Jul 19 2011

Bookmark: Kaoruko

by Contributing Artist

Kaoruko is a Japanese artist whose work explores the idea of “yamato nadeshiko”—the personification of an idealized Japanese woman. A former teen pop star in her home country, Kaoruko is also a self-taught painter who has shown her work throughout Japan, including exhibitions at the Parco Museum and Laforet Museum in Tokyo. She also designs, produces and has directed animation, music videos and TV programs in Japan. Kaoruko currently lives and works in New York. You can view her work here.

1. Japanese Kimono Patterns

Japan is a country with four distinct seasons. The beauty of nature, with its seasonal plants and animals, is often the inspiration of exquisite kimono patterns. Through these patterns, we can see and appreciate Japan’s ancient traditions, customs and lifestyle. Within each kimono pattern is an expression of celebration, hope, good fortune, longevity, happiness, protection from evil and happy married life. Japanese traditions have been passed on from generation to generation for centuries. Through my artwork, I would like everyone around the world to understand the beauty of Japanese traditions.

3. Jim Foetus

It is not possible to neatly categorize Foetus’ music as “Industrial.” Instead, his music is a sampling of acid jazz, world music, acoustic sounds and daily noise that come together to create a musical collage. My artwork has been greatly influenced by Foetus’ way of expressing his music through acoustic sense rather than visual sense.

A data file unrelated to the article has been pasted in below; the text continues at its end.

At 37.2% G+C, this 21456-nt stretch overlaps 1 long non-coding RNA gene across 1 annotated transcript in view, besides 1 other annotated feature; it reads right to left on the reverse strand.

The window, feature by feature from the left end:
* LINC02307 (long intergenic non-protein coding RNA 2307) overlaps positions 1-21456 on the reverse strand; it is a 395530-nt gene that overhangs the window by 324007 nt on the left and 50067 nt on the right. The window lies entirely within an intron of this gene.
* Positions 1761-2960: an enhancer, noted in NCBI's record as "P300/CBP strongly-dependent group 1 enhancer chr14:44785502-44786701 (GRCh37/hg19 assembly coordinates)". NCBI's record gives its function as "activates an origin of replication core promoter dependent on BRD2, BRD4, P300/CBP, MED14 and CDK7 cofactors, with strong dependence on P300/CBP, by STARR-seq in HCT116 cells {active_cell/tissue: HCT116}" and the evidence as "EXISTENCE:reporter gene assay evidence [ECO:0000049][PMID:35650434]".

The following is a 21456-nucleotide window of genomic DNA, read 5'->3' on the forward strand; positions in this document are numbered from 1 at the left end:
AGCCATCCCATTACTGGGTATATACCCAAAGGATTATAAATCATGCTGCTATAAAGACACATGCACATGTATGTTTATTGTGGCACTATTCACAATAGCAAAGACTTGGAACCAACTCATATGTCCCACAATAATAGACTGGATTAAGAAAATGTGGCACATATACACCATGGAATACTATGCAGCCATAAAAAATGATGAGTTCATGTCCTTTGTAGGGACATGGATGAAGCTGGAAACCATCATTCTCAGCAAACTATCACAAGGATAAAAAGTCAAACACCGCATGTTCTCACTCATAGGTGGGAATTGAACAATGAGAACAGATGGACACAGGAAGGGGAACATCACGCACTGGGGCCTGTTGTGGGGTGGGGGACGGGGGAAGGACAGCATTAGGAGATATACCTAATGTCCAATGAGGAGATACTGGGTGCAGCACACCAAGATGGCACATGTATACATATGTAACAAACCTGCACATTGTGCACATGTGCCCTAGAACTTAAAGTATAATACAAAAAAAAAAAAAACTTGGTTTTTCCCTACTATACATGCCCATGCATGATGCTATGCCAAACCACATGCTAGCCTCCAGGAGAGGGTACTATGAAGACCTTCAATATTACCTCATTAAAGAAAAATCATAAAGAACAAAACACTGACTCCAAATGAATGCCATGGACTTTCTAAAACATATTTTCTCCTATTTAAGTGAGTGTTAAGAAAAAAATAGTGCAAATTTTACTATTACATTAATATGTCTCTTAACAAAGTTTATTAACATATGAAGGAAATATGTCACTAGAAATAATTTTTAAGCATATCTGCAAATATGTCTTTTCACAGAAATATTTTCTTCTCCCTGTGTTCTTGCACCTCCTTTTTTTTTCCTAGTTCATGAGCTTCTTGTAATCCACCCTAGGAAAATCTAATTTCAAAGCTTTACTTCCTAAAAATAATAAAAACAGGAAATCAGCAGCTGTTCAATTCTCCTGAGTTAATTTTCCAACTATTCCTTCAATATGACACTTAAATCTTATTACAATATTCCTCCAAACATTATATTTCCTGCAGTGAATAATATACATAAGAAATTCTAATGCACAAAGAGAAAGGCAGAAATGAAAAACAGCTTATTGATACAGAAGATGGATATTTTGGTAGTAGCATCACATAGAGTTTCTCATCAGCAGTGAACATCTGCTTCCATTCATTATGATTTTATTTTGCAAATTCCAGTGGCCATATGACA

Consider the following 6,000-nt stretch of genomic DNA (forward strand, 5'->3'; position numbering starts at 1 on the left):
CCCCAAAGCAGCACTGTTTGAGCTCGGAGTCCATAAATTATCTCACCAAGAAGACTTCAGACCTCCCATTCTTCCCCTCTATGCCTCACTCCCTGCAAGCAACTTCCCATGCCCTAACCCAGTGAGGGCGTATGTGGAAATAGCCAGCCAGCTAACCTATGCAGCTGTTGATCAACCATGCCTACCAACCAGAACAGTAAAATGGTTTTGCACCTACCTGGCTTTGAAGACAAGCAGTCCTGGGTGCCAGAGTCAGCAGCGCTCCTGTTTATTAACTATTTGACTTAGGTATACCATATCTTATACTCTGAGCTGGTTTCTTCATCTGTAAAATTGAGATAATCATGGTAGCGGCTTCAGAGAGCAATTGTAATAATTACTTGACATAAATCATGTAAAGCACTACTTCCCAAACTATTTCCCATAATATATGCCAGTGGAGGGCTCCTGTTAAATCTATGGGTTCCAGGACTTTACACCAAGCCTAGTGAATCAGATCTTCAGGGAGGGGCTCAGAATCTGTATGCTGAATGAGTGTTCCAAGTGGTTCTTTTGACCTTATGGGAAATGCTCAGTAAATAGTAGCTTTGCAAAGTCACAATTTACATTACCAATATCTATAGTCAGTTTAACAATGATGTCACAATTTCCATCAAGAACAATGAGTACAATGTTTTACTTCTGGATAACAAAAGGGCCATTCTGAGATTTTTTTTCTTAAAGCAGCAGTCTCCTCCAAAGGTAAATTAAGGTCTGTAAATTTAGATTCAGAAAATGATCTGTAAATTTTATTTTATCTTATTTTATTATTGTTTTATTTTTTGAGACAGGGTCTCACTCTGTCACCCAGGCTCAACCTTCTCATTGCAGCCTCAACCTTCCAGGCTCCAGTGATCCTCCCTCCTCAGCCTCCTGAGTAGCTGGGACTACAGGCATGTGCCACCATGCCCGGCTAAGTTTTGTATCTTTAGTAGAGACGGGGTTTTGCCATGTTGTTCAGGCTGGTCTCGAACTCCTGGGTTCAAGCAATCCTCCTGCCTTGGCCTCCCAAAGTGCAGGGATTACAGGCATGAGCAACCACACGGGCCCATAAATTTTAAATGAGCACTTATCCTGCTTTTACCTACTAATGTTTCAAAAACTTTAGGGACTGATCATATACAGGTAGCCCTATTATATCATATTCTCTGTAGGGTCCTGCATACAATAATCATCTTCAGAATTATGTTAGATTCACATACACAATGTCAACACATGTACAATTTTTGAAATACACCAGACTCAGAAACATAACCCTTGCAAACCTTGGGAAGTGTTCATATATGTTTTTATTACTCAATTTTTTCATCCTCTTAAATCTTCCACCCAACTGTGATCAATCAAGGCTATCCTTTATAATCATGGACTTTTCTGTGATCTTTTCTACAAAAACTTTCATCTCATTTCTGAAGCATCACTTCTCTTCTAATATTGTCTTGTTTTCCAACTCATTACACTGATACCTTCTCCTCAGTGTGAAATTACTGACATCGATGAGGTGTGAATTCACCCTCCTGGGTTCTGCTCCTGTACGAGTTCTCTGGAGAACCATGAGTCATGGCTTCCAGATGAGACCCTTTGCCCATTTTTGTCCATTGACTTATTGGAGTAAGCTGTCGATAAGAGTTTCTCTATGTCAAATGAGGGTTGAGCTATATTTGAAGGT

5. Takeshi Kitano

Takeshi Kitano has been one of the most well-known comedians, filmmakers, painters and TV hosts in Japan for nearly four decades. Kitano is an incredibly hard worker who tirelessly pursues each project with energy and a creative passion. This approach has made him who he is; an extremely talented individual. I strongly believe that those who are truly “talented” are able to maximize their potential by recognizing their own abilities and limitations. I truly respect and am inspired by Takeshi Kitano’s way of living.

2. Naked Lunch By David Cronenberg

A typewriter that is able to transform itself into a bizarre creature—this scene from the David Cronenberg movie Naked Lunch (1991) reminds me of a scene from the classic Disney movie, Cinderella, in which a beautifully transformed Cinderella is swept toward the sky and twinkling stars, while dancing at the royal ball. Cronenberg weaves a narrative story and shows his magical imagination by piecing together images to create a visual collage. In Naked Lunch, the main character (William Lee) kills his wife while playing a William Tell like game. By accidentally killing her, Lee rediscovers his passion for writing. I found a certain similarity in this sad scene and the philosophy behind William Seward Burroughs’ work —pursuing his passion for art while at the same time feeling loss in his personal life.

4. Kuniyoshi Utagama (Ukiyoe)

Just like the Austrian artist Gustav Klimt, my art is greatly inspired by the fascinating style of Japanese wood block prints called Ukiyoe. Among the many Ukiyoe artists, I particularly like the work of Kuniyoshi Utagawa. His ability to capture the scenic beauty of Japan on woodblock prints by employing a gradation of different hues of “blue” is something wonderful and uniquely Japanese. I am amazed by the detailed patterns and breathtakingly beautiful color combinations that can be created by a skilled Ukiyoe artist.

6. Dainipponjin/Big Man Japan by Hitoshi Matsumoto,

I am a big fan of a Japanese comedy duo called Downtown and love their surrealistic comedic creativity, which is uniquely Japanese. Dainipponjin (English title: “Big Man Japan”), a feature film directed by one of the duo, Hitoshi Matsumoto, has a very distinct presence. The film makes us recognize that there is only a very fine line between common sense and senselessness, conventional life and unconventional life, comedy and insanity.